I heard from David Byrnes yesterday and the conversation quickly turned to how old we are. Darrin Carpenter checked in with me and we discussed 5150 — he had been listening to it that morning, just like I had been listening to Van Halen I. I texted Mike Osburn and we acknowledged the sadness we both were feeling and the gratitude for the chance to re-connect with old friends. Carley called me back and I vowed to get her to an Aerosmith show before Steven Tyler dies. She made it to Tom Petty with me in 2016, but I never got her to a Van Halen concert. I always thought we would have time. I just assumed Eddie Van Halen would always be playing guitar somewhere. Valerie checked in with me. She knew it was tough news for me. My brother-in-law, who teaches at a Christian high school in Edmond, Oklahoma texted me this morning to let me know he was beginning every single class period today with “Eruption” in honor of the greatest guitar player in history. He’s got a surround-sound system in his classroom; I’ll bet it’s awesome. Even as I’m typing this post, I can hear Van Halen coming from Elaine’s computer in the office next door. She’s remembering, too.
Here’s “Eruption.” Let’s all listen to it one more time.
Three years ago today, great American songwriter and rock star Tom Petty died in California. I was in Edmond attending a preacher’s conference at Oklahoma Christian University. I talked to Carrie-Anne about it over the phone several times that late afternoon and into the night. Our youngest daughter, Carley, and I cried together on the phone a couple of times that day, so grateful that we had seen Tom Petty in concert the year before, floor seats at American Airlines Center in Dallas for her 16th birthday. And so sad that he was gone. I still get emotional when I hear the live version of “Breakdown” on the radio. Or any of the songs from that classic third album that served, along with Van Halen’s debut, as the soundtrack to my teenage years. Or anything from his final release, 2016’s “Hypnotic Eye,” that contains so much honest and hard reflection on his own life and the cracked society around us.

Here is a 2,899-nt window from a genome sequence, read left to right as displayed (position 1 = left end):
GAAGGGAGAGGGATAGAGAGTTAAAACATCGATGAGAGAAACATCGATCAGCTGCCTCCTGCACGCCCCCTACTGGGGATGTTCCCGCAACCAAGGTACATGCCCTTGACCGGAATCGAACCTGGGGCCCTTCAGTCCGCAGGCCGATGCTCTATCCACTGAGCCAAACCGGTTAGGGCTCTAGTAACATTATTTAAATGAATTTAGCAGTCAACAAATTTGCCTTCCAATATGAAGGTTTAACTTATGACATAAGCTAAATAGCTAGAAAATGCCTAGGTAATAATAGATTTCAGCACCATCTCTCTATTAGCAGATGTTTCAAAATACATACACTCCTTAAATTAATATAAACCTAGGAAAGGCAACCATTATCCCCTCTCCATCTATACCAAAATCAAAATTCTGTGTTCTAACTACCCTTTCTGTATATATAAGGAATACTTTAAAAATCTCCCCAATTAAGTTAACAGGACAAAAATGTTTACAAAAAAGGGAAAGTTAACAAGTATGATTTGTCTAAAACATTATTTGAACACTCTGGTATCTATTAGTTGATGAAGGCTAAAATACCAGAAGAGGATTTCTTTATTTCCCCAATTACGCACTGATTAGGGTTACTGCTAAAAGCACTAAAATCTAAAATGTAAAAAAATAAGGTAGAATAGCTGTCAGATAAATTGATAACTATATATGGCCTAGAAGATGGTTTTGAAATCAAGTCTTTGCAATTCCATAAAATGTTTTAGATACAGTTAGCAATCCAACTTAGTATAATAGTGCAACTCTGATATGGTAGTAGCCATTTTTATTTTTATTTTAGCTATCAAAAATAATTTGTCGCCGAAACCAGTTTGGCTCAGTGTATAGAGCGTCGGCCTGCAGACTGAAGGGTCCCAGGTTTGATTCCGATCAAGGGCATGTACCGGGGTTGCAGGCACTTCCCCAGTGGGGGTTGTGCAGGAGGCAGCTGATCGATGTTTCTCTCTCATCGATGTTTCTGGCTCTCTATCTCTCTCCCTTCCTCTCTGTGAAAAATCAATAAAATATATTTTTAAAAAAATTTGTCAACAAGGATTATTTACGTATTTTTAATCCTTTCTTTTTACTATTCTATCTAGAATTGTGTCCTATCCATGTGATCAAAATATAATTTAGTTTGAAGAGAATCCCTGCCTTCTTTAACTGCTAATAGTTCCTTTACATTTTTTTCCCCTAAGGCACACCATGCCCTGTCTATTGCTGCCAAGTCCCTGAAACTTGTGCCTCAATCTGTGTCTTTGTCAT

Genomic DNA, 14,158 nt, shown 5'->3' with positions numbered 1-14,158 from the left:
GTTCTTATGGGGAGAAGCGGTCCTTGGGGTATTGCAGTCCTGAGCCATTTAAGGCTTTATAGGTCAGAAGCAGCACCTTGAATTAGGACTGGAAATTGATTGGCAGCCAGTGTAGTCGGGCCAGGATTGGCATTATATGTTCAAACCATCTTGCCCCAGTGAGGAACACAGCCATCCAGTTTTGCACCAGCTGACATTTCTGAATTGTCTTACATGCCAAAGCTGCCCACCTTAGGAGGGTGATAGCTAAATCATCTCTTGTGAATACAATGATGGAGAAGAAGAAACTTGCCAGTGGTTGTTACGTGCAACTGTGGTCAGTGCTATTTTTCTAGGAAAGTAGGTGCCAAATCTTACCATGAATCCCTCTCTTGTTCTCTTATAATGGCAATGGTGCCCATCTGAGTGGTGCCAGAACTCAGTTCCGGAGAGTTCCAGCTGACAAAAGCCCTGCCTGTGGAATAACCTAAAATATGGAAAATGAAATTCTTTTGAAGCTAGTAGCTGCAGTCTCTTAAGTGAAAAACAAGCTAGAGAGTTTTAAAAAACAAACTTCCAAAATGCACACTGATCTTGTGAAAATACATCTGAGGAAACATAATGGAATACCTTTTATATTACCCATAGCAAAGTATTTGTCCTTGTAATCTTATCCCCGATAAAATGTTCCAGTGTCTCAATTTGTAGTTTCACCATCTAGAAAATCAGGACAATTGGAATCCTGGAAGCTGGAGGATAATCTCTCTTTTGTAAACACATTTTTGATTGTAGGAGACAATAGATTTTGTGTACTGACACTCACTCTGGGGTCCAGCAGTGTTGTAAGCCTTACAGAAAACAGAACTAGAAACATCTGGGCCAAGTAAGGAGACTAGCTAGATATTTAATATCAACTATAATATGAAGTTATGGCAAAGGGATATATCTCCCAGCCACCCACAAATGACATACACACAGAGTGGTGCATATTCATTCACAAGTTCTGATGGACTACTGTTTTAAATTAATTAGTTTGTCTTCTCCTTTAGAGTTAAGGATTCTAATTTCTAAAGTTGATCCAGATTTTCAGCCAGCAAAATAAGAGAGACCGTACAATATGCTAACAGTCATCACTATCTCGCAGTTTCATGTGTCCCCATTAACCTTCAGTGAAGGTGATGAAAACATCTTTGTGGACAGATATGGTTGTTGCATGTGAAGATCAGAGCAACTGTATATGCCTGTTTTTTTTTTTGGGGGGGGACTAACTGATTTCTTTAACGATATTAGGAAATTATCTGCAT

Tom Petty’s music has always connected to something deep inside me. It’s his unique and nasally voice, his slow southern accent, and his wry and dry sense of humor. It’s his laid back style, his incredible versatility, and the way he made all of it look so easy, like he wasn’t even really trying. Mostly, though, it’s the lyrics. Nobody can write a three-minute song that gets right into your soul like Tom Petty. His words connect. They always have. Whether you’re a rebellious teenager beginning to test the boundaries of the structures around you or a divorced middle-aged guy surveying the landscape of your life and asking all the existential questions, Tom Petty’s lyrics are always real and true.
You can’t go wrong listening to a Tom Petty song today.
The girls are home from school, Carrie-Anne’s making cookies and enchiladas, we’re playing games and watching movies…
And I’m eating.
It’s communal, it’s recreational, it’s familial, and it’s also related to stress. I’m an anxious eater. And now that the City of Amarillo has today issued a two weeks shelter-in-place order, I’m in trouble. The city’s motto during this virus crisis is “All in Amarillo!” Mine is more like “Supersize for Safety!”